18 Year Limit for Varsity Admission: Education Minister on His Own- Senate

The Senate has said that the Minister of Education, Tahir Mamman who said that young Nigerians  bellow 18 years may no longer be admitted into tertiary institutions in the country was not speaking for the country.

Mamman a fortnight ago while monitoring the 2024 Unified Tertiary Matriculation Examination (UTME) in Bwari, Federal Capital Territory (FCT) had said that young Nigerians bellow 18 years of age were not mature enough for university education.

The minister had said:

“The minimum age of entry into the university is 18, but we have seen students who are 15, 16 years going in for the entrance examination

“Parents should be encouraged not to push their wards too much. Mostly, it is the pressure of parents that is causing this.

“We are going to look at this development because the candidates are too young to understand what the whole university education is all about.

“This is the period when children migrate from controlled to uncontrolled environment; when they are in charge of their own affairs.

“But, if they are too young, they won’t be able to manage properly. I think that is part of what we are seeing in the universities today.”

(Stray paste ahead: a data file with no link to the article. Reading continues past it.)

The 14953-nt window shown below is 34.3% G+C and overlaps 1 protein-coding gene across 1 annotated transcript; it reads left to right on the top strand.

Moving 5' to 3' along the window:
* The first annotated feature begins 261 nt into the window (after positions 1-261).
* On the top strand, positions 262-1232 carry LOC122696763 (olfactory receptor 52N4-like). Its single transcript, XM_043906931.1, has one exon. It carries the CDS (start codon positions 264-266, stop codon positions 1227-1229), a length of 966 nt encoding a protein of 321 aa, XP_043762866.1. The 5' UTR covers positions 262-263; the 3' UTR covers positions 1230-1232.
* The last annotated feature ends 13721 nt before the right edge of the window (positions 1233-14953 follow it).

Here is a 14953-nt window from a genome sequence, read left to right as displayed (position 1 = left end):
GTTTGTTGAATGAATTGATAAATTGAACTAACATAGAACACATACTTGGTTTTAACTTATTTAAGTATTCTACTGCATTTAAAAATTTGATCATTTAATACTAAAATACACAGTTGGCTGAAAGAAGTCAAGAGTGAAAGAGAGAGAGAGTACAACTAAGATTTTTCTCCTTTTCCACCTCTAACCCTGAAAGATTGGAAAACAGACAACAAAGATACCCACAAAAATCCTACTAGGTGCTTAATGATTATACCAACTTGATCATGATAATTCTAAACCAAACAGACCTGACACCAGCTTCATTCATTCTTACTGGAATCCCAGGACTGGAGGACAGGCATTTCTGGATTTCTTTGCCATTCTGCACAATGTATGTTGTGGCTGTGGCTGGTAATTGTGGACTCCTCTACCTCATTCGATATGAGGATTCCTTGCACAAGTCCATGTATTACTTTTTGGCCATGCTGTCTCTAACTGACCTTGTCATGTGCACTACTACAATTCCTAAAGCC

However, answering questions from journalists on the matter on Wednesday, the Spokesman of the Senate, Senator Adeyemi Adaramodu clarified on the matter stating that the position of the minister does not in any way amount to a law on the matter.

He said that the minister was on his own and reiterated that for such a matter to become law, it had to go through the parliament where Nigerians will have to make inputs/

Adaramodu said that the “comment on the minimum age requirement for admission is not a law.”

“So, it is just an opinion. It’s not a law. By the time the Senate resumes, whoever wants to bring that one out to make it a law, will now bring it and then the procedures will take place.

“You can bring whatever to the floor in form of a bill. When you bring it, there’s going to be public hearing.

“All the stakeholders will sit down and talk about it. The parents, teachers, legislators, civil society organisations, even foreign organisations.

“We will sit down and talk. Even if they say that the minimum age should be 30 or 12, we will all discuss it in an open forum. So it’s still a comment which cannot be taken to be the law.”

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